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Definition of Efficient Market Hypothesis - Literature review Example

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This literature review discusses several theories and models developed to further increase the understanding of financial markets. The review discusses one of the fundamental aspects of analyzing capital markets such as the efficient market hypothesis…
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Definition of Efficient Market Hypothesis
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Download file to see previous pages In the realm of financial markets, the value of information is indispensable. It is through the data that most analysts gain more information regarding the market. Market behavior is generally characterized by the flow of information. Therefore, comprehending the data that comes in and out of the market is vital. Through this information, analysts are able to predict prices and movements in the market. In addition, the data that is observed in the market generate perspectives that allow practitioners to forecast long-term movements in the components of financial markets.
Although financial markets are hard to grasp, there are suggestions that such markets function with efficiency. Efficiency, when referred to the market, pertains to the changes in price and exchange between buyers and sellers. Apparently, financial markets are highly valued because investors are more inclined with fast-paced forms of revenue generation. Most important, the efficiency of the market makes decision making less risky and more rewarding.
Eugene Fama (1970) was the main innovator of the Efficient Market Hypothesis (EMH). EMH implies that financial markets are efficient such that the price of assets, stocks, and other securities reflect all information available; thus, provide an unbiased view of investors regarding future prospects. One important aspect that EMH asserts is that it is seemingly impossible to outperform the market through the use of information known to the market. The information as defined by EMH refers to the data that are unpredictable in the present and appears sparingly in the future.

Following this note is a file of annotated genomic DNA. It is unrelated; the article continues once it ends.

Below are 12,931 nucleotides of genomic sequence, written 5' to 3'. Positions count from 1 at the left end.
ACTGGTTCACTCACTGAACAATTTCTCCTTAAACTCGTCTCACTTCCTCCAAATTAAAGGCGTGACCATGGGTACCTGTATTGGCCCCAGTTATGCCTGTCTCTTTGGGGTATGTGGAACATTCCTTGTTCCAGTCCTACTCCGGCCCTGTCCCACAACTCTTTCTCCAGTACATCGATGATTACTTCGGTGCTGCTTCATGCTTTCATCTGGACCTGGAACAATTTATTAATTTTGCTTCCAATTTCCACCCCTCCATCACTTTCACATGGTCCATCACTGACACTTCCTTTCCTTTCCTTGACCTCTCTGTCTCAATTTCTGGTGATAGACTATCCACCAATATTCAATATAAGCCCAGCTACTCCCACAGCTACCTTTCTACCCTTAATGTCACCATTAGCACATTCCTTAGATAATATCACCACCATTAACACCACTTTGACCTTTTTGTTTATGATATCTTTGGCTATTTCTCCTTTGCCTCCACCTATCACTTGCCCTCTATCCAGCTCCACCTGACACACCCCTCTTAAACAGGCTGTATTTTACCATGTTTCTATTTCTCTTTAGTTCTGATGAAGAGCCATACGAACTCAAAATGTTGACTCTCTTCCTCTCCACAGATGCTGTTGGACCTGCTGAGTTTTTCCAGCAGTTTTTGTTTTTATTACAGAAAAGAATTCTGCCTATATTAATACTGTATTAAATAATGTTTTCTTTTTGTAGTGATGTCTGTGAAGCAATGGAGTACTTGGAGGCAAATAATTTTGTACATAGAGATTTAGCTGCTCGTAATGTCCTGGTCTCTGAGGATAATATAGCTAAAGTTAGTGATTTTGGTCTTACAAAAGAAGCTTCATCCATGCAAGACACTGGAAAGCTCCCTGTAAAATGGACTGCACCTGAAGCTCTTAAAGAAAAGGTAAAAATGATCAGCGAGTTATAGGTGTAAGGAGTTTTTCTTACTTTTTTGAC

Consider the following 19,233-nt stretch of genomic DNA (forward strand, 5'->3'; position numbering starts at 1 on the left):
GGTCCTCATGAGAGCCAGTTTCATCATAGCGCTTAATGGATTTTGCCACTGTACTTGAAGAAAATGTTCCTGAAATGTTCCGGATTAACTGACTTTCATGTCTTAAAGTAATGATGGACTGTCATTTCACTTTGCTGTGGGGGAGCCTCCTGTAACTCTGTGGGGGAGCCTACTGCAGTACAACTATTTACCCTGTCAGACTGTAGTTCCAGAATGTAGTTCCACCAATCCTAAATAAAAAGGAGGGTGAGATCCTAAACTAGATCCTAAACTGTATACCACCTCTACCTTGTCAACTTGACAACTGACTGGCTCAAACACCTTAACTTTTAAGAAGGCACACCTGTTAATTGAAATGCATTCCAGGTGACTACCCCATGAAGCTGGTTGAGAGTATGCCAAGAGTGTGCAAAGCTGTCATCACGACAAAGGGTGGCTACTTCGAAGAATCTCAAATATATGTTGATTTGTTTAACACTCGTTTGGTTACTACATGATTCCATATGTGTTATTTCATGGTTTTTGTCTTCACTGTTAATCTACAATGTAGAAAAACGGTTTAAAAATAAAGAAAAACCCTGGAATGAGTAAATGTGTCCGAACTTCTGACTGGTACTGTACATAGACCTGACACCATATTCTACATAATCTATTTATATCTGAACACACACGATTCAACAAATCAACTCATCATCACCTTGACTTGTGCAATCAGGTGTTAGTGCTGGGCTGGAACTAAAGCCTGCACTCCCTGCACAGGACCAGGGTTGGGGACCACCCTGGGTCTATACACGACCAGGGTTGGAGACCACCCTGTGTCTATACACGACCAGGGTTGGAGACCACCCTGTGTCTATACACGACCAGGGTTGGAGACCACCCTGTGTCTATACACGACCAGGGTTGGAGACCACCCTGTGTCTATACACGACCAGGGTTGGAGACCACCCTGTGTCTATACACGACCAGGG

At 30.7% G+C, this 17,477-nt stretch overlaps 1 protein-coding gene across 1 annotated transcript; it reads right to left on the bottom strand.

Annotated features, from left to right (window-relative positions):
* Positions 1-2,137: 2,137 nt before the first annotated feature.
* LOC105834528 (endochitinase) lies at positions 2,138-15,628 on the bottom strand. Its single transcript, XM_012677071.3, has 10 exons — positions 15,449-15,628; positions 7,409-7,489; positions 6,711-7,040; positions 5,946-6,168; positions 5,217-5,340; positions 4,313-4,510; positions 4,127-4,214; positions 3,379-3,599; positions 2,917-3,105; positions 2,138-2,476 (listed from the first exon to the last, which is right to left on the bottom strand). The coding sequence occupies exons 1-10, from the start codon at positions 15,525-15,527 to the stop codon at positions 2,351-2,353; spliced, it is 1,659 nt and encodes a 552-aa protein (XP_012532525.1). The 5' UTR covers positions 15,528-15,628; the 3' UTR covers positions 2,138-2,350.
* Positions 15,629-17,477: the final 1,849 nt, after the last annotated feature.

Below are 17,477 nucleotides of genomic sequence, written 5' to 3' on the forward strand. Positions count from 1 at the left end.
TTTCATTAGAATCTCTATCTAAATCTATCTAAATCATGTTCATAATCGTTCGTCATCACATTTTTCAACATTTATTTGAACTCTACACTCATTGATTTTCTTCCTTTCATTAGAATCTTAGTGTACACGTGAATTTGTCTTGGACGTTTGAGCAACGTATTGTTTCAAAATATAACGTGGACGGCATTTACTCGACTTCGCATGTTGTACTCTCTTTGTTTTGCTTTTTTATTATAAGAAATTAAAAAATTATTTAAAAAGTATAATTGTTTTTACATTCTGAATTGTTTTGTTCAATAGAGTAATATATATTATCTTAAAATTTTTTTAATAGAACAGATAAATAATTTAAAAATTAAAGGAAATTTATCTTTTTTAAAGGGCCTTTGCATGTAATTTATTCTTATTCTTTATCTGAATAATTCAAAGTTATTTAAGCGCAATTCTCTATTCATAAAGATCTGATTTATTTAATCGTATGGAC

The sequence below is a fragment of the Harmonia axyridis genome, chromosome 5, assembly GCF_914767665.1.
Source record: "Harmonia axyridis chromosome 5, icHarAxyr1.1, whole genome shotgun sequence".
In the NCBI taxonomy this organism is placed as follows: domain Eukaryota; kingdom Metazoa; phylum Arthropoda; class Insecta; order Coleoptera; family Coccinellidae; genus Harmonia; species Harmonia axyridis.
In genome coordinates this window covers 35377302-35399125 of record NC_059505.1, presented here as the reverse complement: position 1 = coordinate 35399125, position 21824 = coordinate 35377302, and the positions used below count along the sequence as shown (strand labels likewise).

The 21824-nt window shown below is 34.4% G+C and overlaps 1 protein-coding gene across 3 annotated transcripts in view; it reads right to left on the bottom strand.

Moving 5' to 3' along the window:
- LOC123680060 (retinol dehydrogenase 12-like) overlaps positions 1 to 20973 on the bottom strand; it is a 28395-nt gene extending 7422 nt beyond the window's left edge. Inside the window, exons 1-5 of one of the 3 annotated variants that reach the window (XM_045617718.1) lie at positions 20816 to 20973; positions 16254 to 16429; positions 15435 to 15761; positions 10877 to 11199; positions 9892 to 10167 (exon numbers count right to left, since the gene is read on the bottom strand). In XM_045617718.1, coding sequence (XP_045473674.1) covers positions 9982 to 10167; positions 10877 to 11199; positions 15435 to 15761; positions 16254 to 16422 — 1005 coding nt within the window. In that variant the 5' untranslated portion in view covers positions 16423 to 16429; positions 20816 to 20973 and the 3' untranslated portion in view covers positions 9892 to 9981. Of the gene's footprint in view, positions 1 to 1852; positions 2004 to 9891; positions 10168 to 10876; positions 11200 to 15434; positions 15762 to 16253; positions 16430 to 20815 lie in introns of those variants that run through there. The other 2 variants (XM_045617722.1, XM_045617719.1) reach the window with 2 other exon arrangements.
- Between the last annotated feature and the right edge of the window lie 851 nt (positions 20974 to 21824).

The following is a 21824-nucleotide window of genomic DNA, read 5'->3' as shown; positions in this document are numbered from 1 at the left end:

EMH is considered as a fundamental component of modern financial economics (Feinstein, 2000). A compelling view of EHM was provided by Bodie et al. (1996) describing it as a result of rigorous underpinning and supported extensive empirical work. Bowman and Buchanan (1995) identified EMH as meticulously formulated. It is clear that the process in supportive concepts for a developed and competitive securities market. Several executives, however, pointed out some inconsistencies with EMH. These arguments are indeed supported by studies involving various subjects.
The essence of EMH has embedded on the information associated stocks and the prevailing price associated with these securities. Malkiel (1987) stated that the varying point of views being presented by the buyers and sellers represent all the information and from the pool, relevant data are gathered. Indeed, the price of stocks will be affected by unexpected news, which of course is still unknown to the investors.
There is a natural relationship between markets that efficiently provide available information to their role in efficient market distribution (Stiglitz, 1981). Further studies, on the other hand, pointed out that markets that provide efficient information are not required to provide productive efficiency in the economy. Such description supports tendencies when the market is incomplete and information that is considered as differentiated is costly but valuable. It is understandable that some data appear to be useless. But investors have been creative in creating a sense in this information. ...Download file to see next pagesRead More
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